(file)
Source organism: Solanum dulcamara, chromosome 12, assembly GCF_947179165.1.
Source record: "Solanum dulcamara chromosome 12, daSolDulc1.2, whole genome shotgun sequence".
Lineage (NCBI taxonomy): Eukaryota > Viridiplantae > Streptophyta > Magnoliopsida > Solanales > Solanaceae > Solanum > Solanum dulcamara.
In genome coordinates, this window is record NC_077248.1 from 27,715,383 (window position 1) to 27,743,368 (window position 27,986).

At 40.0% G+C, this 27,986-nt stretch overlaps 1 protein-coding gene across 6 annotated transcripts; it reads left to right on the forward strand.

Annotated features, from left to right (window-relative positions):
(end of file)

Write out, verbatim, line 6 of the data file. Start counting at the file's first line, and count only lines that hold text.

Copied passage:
Annotated features, from left to right (window-relative positions):